China’s prostitutes routinely extorted, abused by police, report says

FREDERIC J. BROWN/AFP/GETTY IMAGES - A woman awaits customers from the doorway of a neon-lit barber shop in Beijing. Sex workers ply their trade with virtual impunity in bars, massage spas, karaoke parlours and the “barber shops” that are found in many Beijing back alleys.

BEIJING — Police raids on brothels in China have a pattern, sex workers say, often occurring a few days ahead of politically sensitive events or whenever someone in government orders an anti-pornography campaign to please the leadership.

It’s during these times, the workers say, that their already miserable jobs grow more perilous with some police officers demanding steep bribes or sex, beating them, or locking them up for as long as two years without trial.

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This is the life of prostitutes in modern China — a result of the Communist Party’s long discomfort with sex, widespread corruption among authorities and rigid policies that put an already fragile population at even greater risk, according to a report slated to be released Tuesday by Human Rights Watch.

“No one would choose such a life if they had any other choice,” said a 38-year-old prostitute in the southern city of Wuhan, who requested that a reporter not use her name for fear of retribution. “I really don’t want to live my life in such fear.”

The 51-page study chronicles widespread problems for China’s prostitutes, drawing on interviews with more than 140 sex workers, clients, experts and government officials. The report contends that the government’s practices have worsened the danger and health risks prostitutes face, and that it has done little to reduce the growing sex trade — allegations echoed by experts and sex workers in recent interviews.

For decades after the Communist Party took control in 1949, prostitution was virtually nonexistent, banned by leader Mao Zedong and stamped out as a symptom of capitalism unfit for the new utopian proletarian state.

But during the past three decades of breakneck economic growth, prostitution has reemerged as part of the dark and little-discussed flip side of China’s economic miracle.

As millions of rural men moved to China’s cities for work, prostitution became commonplace in the crowded shantytowns where they lived, experts say. Demand also has been driven by a gender imbalance, with the strict one-child policy resulting in higher numbers of men than women. In addition, gender inequality, which limits education and economic opportunities for women, has pushed more of them into the sex trade, the study says.

China has roughly 4 million to 6 million sex workers, according to a 2010 World Health Organization paper, and they can be found in every city, working out of hair salons, karaoke bars, hotels, massage parlors and on the street.

Experts liken the government’s approach to prostitution to an on-off switch, with stretches when it is completely ignored, punctuated by brutal crackdowns during nationwide campaigns. But instead of shrinking prostitution, such crackdowns “drive the trade further underground,” according to the Human Rights Watch report.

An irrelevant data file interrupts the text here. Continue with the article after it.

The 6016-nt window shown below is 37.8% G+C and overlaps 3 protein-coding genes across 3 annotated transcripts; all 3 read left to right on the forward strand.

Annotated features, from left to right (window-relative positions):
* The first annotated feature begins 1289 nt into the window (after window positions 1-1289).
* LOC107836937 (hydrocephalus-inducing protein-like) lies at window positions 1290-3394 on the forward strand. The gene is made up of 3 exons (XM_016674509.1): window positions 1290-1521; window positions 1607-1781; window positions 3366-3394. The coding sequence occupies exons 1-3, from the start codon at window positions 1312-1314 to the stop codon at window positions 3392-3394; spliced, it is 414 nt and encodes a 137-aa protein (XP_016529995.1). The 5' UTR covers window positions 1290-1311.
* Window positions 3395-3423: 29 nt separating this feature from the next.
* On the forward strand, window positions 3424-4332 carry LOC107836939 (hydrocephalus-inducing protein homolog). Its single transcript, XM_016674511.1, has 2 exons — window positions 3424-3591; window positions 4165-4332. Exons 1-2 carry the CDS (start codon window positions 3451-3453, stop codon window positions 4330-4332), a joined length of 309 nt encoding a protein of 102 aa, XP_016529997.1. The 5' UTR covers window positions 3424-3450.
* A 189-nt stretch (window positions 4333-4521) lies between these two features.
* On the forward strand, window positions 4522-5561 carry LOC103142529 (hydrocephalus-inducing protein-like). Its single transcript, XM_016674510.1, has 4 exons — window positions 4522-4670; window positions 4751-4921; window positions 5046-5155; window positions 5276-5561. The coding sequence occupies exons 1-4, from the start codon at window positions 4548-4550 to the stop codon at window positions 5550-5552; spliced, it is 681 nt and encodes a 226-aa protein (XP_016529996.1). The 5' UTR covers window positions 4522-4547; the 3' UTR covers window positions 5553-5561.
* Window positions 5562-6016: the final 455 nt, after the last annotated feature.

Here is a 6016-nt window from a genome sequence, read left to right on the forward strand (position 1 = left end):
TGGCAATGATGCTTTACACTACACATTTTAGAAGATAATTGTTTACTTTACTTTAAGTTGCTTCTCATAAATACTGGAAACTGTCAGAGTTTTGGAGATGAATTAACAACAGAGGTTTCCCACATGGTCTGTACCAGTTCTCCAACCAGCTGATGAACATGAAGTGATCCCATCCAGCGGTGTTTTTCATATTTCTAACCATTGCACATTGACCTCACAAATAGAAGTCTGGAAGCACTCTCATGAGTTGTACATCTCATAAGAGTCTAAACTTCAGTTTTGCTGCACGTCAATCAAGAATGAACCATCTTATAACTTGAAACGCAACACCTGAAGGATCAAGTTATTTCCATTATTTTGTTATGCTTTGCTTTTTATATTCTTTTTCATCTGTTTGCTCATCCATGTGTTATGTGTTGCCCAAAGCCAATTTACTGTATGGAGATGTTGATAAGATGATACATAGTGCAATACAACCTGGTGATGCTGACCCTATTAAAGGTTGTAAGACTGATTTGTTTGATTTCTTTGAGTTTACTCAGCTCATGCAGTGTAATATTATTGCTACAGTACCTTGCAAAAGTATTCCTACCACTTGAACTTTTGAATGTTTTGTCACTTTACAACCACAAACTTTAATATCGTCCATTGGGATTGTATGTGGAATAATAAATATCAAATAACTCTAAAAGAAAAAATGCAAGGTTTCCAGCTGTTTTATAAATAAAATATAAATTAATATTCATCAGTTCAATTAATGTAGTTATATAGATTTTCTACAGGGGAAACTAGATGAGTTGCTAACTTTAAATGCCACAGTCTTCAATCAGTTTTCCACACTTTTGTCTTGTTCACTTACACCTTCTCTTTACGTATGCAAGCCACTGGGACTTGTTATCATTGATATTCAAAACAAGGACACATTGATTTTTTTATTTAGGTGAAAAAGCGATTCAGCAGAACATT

For example, possession of condoms often is used as evidence of sex workers’ guilt, causing many prostitutes to avoid carrying them and elevating the risk of disease. Abuses by health agencies — such as coerced HIV testing and disclosure of HIV status — also have made women distrustful of health officials, according to the report.

Such distrust leaves sex workers vulnerable to violent clients, bosses and gangs, because they are unlikely to report crimes, researchers said. The study included examples of rape victims who refused to report the attacks to avoid police contact.

The harsh government treatment also extends to nonprofit organizations that work with prostitutes, according to the study and activists.

“It’s like they just refuse to look at this group in society or acknowledge their existence,” said Ye Haiyan, one of the few and perhaps the best-known activist on behalf of sex workers.

Last year, in an effort to attract attention to their plight, Ye publicly announced that she herself would work briefly as a prostitute. Shortly after, she recounted, she was attacked by thugs.

More recently, most of her volunteers quit after police visited at their homes and warned them to cease contact with her, Ye said.

“We’re barely functioning anymore,” she said. “The only income we have is from online donations, and all we’re trying to do anymore is give away condoms and paper towels to sex workers.”

Under Chinese law, all aspects of prostitution are illegal, but the sex trade would not exist in most cities without the tacit approval of authorities in return for bribes, activists and experts say,

“The goal of some corrupt police isn’t to wipe out the sale of sex, but to allow sex workers to survive so they can keep imposing fines on them,” said Li Yinhe, a sociologist at the Chinese Academy of Social Sciences. “The fines become a kind of corrupt income for the police, and the police become a protective umbrella for certain brothels.”

For many sex workers, fines, bribes and abuse by authorities have become routine parts of the job.

The sex worker from Wuhan said she came to the city like countless other migrant workers looking for employment. But widowed with two children and few opportunities, she began working as a prostitute two years ago.

She makes about $10 a night, she said, more than she would as a low-wage restaurant worker.

“I never think about the future now,” she said, describing a life of constant fear of violent clients and police. “I just live from day to day.”

Liu Liu in Beijing contributed to this report.

 
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